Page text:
Innovation

A new initiative, the Advanced Manufacturing Fund, will be established with $101.5 million in funding over four years. The scope of the fund will be relatively narrow, with the following actions foreshadowed:

  • $24 million in grants to stimulate advanced manufacturing research projects
  • $47.5 million in matching funds for establishing and expanding high value manufacturing in South Australia and Victoria
  • $10 million to establish ‘Innovation Labs’ in South Australia and Victoria
  • $5 million to invest in student research to encourage continued training of automotive engineers
  • Reductions in import tariffs on prototype motor vehicles.[12]

The focus on South Australia and Victoria in these programs suggests that their intent is to offset the withdrawal of the car manufacturing industry in Australia, which will be completed in 2017.

Reaction

The science, research and innovation measures announced in this year’s budget have received a relatively muted reception. Automotive and industry groups generally welcomed the advanced manufacturing package,[13] although some commentators have highlighted a lack of linkage to broader innovation and manufacturing policy.[14] Science and technology lobby groups welcomed the commencement of disbursements from the Medical Research Future Fund, tempered with disappointment that funding increases for the Australian Research Council and the National Health and Medical Research Council did not match inflation.[15]



[1].          S Birmingham (Minister for Education and Training), A stronger, sustainable and student-focussed higher education system for all Australians, media release, 1 May 2017.

[2].          J Lomax-Smith, L Watson and B Webster, Higher education base funding review: final report, October 2011, pp. 82-84; Universities Australia, The facts on university funding, April 2017.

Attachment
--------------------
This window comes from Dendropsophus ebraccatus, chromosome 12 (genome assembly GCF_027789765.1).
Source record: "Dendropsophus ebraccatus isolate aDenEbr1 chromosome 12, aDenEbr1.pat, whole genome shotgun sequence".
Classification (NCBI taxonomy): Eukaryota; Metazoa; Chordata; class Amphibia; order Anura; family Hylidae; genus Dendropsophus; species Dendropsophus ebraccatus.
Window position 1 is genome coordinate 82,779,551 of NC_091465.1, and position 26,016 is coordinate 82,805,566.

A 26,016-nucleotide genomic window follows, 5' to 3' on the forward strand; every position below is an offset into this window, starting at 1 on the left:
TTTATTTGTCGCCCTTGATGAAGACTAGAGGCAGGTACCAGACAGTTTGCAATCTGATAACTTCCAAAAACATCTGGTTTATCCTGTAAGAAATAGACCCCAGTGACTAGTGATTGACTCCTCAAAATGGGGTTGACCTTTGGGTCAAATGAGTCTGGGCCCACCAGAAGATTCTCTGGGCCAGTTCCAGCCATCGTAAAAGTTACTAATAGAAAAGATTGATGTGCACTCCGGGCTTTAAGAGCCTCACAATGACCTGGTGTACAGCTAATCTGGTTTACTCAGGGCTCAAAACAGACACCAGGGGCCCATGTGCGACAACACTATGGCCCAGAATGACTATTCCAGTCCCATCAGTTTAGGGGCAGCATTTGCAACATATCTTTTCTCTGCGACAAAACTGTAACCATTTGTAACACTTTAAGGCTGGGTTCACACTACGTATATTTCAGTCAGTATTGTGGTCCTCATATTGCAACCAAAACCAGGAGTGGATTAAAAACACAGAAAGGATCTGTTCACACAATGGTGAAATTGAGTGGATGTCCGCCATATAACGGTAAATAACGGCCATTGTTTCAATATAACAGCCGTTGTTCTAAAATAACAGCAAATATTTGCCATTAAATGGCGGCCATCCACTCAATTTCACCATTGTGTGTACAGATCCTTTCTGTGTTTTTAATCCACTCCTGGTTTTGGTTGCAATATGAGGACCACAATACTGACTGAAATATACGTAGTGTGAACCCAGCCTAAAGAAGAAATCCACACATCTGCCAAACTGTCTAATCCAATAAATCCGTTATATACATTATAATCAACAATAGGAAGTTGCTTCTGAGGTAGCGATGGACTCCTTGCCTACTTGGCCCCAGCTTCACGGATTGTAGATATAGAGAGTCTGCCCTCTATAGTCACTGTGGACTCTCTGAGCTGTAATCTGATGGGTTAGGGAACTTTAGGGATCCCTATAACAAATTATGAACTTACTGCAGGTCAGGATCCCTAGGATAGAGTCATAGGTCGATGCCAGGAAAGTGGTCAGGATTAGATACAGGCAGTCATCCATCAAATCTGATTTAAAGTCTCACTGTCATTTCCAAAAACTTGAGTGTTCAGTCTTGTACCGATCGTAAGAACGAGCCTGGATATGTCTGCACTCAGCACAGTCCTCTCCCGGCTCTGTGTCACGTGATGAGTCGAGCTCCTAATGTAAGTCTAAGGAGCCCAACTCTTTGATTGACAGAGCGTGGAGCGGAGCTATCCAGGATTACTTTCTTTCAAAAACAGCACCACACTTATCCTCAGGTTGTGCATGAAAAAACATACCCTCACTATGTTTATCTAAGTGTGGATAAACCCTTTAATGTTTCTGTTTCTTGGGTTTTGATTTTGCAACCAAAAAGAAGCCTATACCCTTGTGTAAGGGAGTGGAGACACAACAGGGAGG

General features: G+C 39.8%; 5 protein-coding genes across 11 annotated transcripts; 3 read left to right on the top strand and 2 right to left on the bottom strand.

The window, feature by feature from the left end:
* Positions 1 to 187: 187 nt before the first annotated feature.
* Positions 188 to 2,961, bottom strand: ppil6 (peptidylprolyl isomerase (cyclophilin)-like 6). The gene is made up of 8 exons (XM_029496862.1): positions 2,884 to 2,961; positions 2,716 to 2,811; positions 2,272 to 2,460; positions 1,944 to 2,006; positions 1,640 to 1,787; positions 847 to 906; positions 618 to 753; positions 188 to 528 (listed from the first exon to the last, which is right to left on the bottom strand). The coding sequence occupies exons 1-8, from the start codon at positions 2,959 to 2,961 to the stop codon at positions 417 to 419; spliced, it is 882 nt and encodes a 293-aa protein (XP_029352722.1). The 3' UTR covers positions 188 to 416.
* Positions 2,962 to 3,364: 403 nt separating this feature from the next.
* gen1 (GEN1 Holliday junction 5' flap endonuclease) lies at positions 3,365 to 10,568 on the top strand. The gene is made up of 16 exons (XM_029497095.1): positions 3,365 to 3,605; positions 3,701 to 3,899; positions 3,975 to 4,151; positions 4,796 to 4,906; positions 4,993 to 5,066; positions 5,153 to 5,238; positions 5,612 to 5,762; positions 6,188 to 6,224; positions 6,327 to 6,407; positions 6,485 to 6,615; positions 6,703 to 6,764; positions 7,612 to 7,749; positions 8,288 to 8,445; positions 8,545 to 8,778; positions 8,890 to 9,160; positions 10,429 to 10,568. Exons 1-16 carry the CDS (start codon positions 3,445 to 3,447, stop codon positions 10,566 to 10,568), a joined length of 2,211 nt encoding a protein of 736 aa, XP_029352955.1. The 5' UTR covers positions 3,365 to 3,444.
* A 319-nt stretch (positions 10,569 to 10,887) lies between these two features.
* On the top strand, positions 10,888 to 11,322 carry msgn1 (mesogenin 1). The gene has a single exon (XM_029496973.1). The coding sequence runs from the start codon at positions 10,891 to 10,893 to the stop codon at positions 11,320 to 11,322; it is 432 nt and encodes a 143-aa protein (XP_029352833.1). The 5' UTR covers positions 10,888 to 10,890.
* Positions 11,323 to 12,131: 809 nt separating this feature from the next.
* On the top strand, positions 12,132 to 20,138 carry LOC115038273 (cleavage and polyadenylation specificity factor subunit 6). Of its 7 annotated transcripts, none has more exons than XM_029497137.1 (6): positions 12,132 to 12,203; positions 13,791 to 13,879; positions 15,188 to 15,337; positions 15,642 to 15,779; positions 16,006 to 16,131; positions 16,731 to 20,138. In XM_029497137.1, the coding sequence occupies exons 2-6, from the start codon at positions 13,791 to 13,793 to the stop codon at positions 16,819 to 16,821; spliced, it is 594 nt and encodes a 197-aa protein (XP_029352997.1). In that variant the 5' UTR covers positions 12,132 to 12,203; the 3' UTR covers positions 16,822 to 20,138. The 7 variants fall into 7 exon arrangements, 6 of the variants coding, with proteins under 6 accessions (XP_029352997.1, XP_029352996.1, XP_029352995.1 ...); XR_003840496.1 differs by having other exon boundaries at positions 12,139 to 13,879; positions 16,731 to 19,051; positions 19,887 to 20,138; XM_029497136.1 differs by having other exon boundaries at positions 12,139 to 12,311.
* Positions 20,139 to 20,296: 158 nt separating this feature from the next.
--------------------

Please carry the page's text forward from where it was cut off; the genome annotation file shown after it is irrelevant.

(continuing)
[3].          Innovative Research Universities, Why universities need annual surpluses, media release, 3 May 2017; Group of Eight Australia, Go8 disappointed by Government’s response to Universities’ strong contribution to the Australian economy, media release, 2 May 2017.

[4].          Department of Education and Training (DET), 2016 National Research Infrastructure Roadmap, DET website, 12 May 2017.

[5].          Universities Australia, Uni cuts counter to jobs, growth & global competitiveness, media release, 9 May 2017.

[6].          The budget figures in this brief have been taken from the following document unless otherwise sourced: Australian Government, Budget paper no. 2: Budget measures.

[7].          Australian Government, Portfolio budget statements: budget related paper no. 1.17 Environment and Energy portfolio, p.20

[8].          National Health and Medical Research Council (NHMRC), Research funding statistics and data, NHMRC website, 28 March 2017.

[9].          Department of Health, First disbursements from the Medical Research Future Fund, Department of Health website, 9 May 2017.

[10].       See D Brett, ‘Science and research funding’, Budget review 2015–16, Research paper series, 2014–15, Parliamentary Library, Canberra, 2015.

[11].       Australian Government, Budget paper no.1: Budget strategy and outlook, p. 7-17; Australian Government, Budget paper no.4: Agency resourcing, p. 112.

[12].       Department of Industry, Innovation and Science (DIIS), Increased investment in advanced manufacturing, DIIS website.

[13].       I Willox (CEO, Australian Industry Group), Budget 2017: Clearing the decks for new tilt at growth, media release, 9 May 2017; Australian Automotive Aftermarket Association, AAAA welcomes Australian manufacturing development funding announcements in federal budget, media release, 10 May 2017.

[14].       D Evans, ‘Budget 2017: a glimmer of support for innovation and advanced manufacturing’, The Conversation, 11 May 2017.

[15].       Science & Technology Australia, From the 2017/18 federal budget lockup, media release, 9 May 2017; Australian Academy of Science, What the Budget means for science and research, media release, 9 May 2017; Association of Australian Medical Research Institutes, Elation as first MRFF payments announced in budget, securing health and medical research, media release, 9 May 2017; Research Australia, Federal budget 2017-18 | First grants issued by MRFF, media release, 9 May 2017.

 

All online articles accessed May 2017.